The Presidency Council supports this view, returning the problem to the prime minister, who favours a much longer extension and a constitutional referendum before the elections take place.

The unprecedented meeting in Benghazi of presidential candidates shortly before the postponement of the elections was made official also appears to favour sustaining the momentum of the political process. Foremost among the participants were Libyan military leader Khalifa Haftar, who issued the invitation and surprised observers who had predicted he would trigger a crisis, and former interior minister Fathi Bashagha, once among Haftar’s most vehement critics.

The most important aspect of this initiative was that it came from within, boosting the rapprochement between the rival military commands and aiming to preempt factors that could lead towards a backsliding into war.

However, the views of the Western militias, such as those based in Misrata, should not be underestimated. Some observers fear that these militias, which claim to represent the “forces of the revolution,” may take military action to forestall the elections in the coming period.

In addition to notching up the rhetoric opposed to UNSMIL and the Tobruk-based House of Representatives, the militias have begun to align their views with the current prime minister, especially on the question of the constitutional referendum. They also oppose steps to form a new government to replace Dabeiba’s.

Libyan sources have reported that Dabeiba, acting in his capacity as acting defence minister, ordered the Misrata militias, generally aligned with Islamist forces, to come to Tripoli to support him in his bid to remain prime minister. As a result, the containment scenario faces challenges such as potential military escalation in western Libya and attempts to thwart the rapprochement between the eastern and western chiefs of staff.

The second phase, which could be termed “roadmap II,” would involve establishing rules for the extended interim process and curbing the threats to the political process that have loomed in the wake of the postponement of the elections. Mechanisms such as the roadmap committee and UNSMIL and national initiatives such as the Benghazi meeting mentioned above would serve this purpose, which aims to rectify flaws leading to pitfalls in the first roadmap.

Roadmap II would thus not change the goals of the political process, but rather would clear the path towards achieving them and avert the risk of a much longer extension.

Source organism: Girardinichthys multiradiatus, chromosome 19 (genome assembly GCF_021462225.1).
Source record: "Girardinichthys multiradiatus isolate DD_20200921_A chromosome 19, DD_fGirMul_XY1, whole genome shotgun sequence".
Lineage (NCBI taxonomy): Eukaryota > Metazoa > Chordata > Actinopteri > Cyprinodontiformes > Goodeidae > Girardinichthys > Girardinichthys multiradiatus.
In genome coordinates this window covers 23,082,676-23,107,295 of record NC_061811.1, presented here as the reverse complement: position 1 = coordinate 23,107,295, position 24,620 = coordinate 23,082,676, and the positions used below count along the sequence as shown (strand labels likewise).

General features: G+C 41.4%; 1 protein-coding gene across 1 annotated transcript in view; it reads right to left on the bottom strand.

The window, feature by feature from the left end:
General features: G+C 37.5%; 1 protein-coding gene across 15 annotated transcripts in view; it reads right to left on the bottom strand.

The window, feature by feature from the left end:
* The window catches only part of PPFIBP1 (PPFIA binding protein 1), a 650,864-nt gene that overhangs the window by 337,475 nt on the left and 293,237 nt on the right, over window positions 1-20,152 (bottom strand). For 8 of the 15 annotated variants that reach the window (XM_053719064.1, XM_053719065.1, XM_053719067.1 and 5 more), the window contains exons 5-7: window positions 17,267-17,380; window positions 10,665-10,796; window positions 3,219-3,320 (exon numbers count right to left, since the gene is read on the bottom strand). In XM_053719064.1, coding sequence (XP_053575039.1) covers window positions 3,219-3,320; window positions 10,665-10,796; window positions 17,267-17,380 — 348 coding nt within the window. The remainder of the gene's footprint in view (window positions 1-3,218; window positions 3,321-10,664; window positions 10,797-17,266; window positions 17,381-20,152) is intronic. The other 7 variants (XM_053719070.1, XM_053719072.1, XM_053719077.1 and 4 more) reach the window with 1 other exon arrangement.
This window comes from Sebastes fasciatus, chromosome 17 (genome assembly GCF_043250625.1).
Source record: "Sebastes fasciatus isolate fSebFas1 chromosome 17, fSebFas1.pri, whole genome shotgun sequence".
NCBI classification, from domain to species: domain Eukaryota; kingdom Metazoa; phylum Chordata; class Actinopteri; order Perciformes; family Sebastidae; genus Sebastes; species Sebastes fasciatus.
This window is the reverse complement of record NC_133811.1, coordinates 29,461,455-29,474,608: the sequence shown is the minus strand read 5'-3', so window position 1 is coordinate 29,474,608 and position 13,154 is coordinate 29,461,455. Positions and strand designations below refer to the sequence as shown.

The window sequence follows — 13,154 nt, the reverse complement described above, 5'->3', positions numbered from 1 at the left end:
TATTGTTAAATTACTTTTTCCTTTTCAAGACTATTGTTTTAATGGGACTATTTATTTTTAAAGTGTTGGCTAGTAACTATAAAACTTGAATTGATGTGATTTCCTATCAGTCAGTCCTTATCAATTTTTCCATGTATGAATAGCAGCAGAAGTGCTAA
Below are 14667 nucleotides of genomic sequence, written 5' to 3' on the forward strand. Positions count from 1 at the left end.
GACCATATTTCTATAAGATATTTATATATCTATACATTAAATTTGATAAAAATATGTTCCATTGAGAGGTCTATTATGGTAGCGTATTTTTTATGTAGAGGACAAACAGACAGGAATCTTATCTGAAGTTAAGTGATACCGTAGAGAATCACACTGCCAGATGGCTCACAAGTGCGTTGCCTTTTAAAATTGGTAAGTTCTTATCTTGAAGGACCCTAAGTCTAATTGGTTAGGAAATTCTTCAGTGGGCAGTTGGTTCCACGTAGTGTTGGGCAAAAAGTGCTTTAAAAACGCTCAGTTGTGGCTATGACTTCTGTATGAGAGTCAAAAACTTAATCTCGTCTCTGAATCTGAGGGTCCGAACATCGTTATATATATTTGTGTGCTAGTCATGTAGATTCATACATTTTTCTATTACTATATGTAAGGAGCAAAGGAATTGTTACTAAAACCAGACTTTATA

The success of this scenario is contingent on the efficacy of the mechanisms that shape it. The roadmap committee is meeting with key bodies such as the Higher National Elections Commission (HNEC), the Higher Council of State (HCS) and UNSMIL preparatory to submitting its recommendations to parliament.

It seems dependable in the light of the clarity of its task and its relative freedom from political polarisation as a technical committee, distinguishing it from the Libyan Political Dialogue Forum (LPDF), which is a more politicised body. The roadmap committee can therefore be expected to base its decisions on more objective criteria and, as a parliamentary committee, it can compel the House of Representatives to live up to its responsibilities.

Another critical factor will be how much support there is for the greater national interest. Unanimity is an idealistic goal given the nature of the Libyan political situation, but the emergence of constructive initiatives offers hope that the Libyan players will be able to rise above the most divisive issues in order to avert a backsliding into war and promote the political process.

Equally crucial to the success of the process will be the need to curb foreign meddling. The parliament’s denunciation of a British intervention in favour of the Dabeiba government to the extent of considering declaring the British ambassador persona non grata is the type of stance that should be extended to other outside meddlers.

It should apply to those parties responsible for perpetrating the presence of foreign fighters and mercenaries in Libya and attempting to obstruct the political process.

What is clear is that the current extension to the roadmap is a last chance for the country. All Libyan stakeholders must now place the welfare of their country first if they are to keep the electoral setback from degenerating into disaster.